Music changed Jack Lee’s life. “I was born to sing,” says the Solstice Senior Living resident. “It’s kind of what I live for – the next chance to sing – and I get very, very excited.”
Lee once sang in front of an entire church congregation. “They chose me to do a solo called Panis Angelicus,” he says. “I had an entire choir behind me. It was the biggest thrill I’ve ever had.”
And singing isn’t his only specialty. He’s is a man of many talents: a vocalist, musician, writer and volunteer – a source of comfort for lonely hospital patients. He plays guitar, flute and piano, “badly,” as he modestly explains.
His deep, smooth, honey voice reverberates when he speaks. You’d never guess he turns 90 in June. Lee seems to be defying time; charismatic, lively, and referring to his personal website as his “baby.”
Lee has noticed his voice getting “better and better, deeper and smoother and much mellower,” with age. “I love to sing,” he says.
He perfected his craft with practice. “As a child, I sang in the choir,” he says. “I had a twin brother and we did a lot of singing together. We sang at school and in church choirs. We were adorable,” he adds with a laugh.
Lee’s pleasant demeanor and charming character are a pleasure to be around – just like his music. “Most of my music is from the ’30s and ’40s,” he says. “It’s music that all the people here [at Solstice Senior Living] probably danced to at the senior prom, night and day; a lot of Cole Porter, a lot of Sinatra.”
Lee is a recent addition to Solstice Senior Living. When they threw a New Year’s Eve party for their patrons, he was the main event. Residents danced the night away to classic favorites of their time.
Before a performance, “I don’t get nervous, I get excited,” says Lee. “New Year’s Eve, I thought seven o’clock was never going to come. I want to sing! I love to see people’s reactions when I sing the first song. It’s usually a look of surprise.”
Lee has recorded five CDs. “About five years ago I took the CDs and sent them to Songcast, who then shared them with Spotify and Apple Music,” he says. “I now have close to 100 songs on the web, played all over the world.”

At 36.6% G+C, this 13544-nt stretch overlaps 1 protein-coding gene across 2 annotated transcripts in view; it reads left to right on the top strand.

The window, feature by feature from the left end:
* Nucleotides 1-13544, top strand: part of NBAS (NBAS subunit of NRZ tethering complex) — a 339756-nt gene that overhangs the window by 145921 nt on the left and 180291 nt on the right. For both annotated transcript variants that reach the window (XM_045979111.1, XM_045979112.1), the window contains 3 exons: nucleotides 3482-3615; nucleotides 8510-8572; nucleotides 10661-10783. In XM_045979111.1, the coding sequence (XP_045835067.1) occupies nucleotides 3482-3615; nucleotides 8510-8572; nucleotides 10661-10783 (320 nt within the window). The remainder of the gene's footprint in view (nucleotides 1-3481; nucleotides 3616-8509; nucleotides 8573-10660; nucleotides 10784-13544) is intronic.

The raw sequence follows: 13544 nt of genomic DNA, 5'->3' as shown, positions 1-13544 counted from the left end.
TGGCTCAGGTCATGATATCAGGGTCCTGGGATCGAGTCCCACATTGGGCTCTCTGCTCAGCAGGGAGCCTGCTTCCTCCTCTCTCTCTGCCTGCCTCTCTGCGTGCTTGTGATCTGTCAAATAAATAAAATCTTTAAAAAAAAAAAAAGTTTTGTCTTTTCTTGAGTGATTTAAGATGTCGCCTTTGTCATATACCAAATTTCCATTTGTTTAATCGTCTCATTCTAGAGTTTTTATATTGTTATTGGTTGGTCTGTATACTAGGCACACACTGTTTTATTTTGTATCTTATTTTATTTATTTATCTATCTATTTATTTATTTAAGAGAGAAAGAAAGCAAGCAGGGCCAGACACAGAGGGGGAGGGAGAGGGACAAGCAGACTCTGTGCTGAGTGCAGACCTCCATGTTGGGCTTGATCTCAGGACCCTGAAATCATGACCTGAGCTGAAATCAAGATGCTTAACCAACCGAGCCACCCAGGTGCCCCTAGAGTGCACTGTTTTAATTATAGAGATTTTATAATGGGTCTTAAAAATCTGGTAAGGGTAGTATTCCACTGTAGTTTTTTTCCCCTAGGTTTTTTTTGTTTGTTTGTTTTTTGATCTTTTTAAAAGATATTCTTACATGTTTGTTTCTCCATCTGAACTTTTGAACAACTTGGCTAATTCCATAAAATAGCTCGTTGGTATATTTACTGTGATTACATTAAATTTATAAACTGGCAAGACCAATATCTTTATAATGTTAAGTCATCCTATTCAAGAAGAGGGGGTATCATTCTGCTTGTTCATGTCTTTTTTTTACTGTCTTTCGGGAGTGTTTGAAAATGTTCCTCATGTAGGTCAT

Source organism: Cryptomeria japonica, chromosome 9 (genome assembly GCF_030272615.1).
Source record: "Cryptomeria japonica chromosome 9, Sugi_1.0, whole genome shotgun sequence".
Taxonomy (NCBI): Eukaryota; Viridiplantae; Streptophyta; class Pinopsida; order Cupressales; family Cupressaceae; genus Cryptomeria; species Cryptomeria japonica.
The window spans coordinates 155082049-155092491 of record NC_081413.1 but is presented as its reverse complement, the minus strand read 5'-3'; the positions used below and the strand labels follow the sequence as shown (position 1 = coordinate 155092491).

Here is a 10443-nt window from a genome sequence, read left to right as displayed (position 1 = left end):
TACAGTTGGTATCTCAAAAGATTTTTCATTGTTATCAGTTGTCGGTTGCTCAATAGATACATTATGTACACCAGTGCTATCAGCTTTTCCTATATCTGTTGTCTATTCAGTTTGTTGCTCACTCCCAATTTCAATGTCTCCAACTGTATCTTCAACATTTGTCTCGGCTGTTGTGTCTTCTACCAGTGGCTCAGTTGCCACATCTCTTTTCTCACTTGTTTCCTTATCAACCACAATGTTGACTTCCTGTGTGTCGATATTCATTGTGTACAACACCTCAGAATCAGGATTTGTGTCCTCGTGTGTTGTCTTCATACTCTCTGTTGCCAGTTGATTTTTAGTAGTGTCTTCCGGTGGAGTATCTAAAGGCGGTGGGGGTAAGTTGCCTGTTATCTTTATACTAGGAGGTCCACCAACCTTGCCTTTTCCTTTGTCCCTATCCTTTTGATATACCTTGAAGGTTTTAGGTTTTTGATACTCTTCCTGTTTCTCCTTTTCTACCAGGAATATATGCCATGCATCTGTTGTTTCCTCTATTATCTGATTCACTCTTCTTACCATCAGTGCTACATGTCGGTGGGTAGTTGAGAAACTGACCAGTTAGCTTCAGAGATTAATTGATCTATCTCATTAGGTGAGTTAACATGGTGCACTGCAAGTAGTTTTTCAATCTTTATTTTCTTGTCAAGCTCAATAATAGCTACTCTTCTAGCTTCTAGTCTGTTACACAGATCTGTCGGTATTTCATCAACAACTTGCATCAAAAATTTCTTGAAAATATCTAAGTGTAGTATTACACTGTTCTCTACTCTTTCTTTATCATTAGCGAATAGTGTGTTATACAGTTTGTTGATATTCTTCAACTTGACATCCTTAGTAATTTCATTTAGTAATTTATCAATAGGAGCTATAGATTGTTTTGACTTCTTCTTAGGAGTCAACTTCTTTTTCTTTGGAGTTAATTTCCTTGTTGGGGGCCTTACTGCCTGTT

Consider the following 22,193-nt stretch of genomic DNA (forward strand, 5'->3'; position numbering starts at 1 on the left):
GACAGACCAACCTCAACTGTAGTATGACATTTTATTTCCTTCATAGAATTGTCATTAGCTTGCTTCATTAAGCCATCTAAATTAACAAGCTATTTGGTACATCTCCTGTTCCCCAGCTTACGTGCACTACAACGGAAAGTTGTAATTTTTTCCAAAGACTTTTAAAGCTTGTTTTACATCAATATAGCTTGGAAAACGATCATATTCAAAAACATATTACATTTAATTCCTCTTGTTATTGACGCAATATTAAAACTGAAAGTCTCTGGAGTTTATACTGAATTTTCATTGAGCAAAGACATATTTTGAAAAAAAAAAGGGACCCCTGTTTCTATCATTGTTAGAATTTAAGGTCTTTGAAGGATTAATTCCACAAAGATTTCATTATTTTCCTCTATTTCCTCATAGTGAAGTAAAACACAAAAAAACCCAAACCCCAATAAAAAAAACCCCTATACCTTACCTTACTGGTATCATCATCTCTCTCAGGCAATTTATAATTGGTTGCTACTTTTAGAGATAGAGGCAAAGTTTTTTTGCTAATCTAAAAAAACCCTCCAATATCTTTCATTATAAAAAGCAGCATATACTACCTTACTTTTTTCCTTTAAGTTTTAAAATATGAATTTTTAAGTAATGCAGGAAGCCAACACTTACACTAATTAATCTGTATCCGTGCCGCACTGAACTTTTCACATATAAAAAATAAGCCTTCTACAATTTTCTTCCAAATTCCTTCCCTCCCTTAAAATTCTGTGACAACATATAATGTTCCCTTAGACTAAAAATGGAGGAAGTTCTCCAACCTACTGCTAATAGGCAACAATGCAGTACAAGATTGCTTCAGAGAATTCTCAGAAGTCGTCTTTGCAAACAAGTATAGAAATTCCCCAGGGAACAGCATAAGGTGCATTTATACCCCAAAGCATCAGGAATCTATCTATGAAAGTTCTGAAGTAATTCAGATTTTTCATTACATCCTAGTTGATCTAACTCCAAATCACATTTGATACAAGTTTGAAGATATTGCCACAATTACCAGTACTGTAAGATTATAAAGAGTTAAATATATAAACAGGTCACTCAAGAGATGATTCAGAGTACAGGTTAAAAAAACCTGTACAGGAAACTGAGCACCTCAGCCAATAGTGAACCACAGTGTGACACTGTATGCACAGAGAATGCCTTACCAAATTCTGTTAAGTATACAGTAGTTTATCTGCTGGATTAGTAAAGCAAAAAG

In total, his songs have been streamed or downloaded over 16,000 times in many countries including Afghanistan, Belgium, Greece, the Netherlands and Argentina. People in countries all over the world know his music.
“It’s quite a thrill to know that they’re playing “Danny Boy” in Bangladesh,” he says.
Several years ago, he bought and put together a portable sound system, while caring for his ailing wife. “I went and sang in every nursing home and senior center in Whatcom County,” he says.
Lee is currently the patient ambassador at PeaceHealth St. Joseph Medical Center. Every Monday morning he visits patients, offering a friendly smile and good conversation. He sang for over two years in the hospital rehab unit, until it closed.
Music has healing powers, for both the audience and the singer. Lee has endured major tragedies in his life; he lost his daughter to a brain tumor, his twin brother, and his beloved wife of 63 years to multiple sclerosis. Despite this, he continues to volunteer and bring joy to others.
During a 43-year career in the life insurance business, Lee grew bored with the industry. So he decided to stretch his creative muscles.
“Somebody once told me my writing was clever and I didn’t realize,” he says. “I began writing and discovered I was pretty good at it.”
Since then, he’s written essays for the Bellingham Herald and several East Coast publications. “My essays are all about love, money, sex and death,” says Lee. “Life – they’re about life.”
These essays are charming, well written and colorful. He describes his experiences in a unique way, illustrating his character and charisma. He speaks of his personal losses, loves and life; and they are, in fact, quite clever. A few can be found on his website, jackleesworld.com, and he’s currently looking for a publisher to create a book.
You can find Lee’s music on one of his five CDs, Come Fly With Me, Holiday Treasures, Kid’s Stuff, For Lovers Only, and Irish Tunes. Songs can also be found for purchase or streaming on Spotify, Apple Music and Songcast.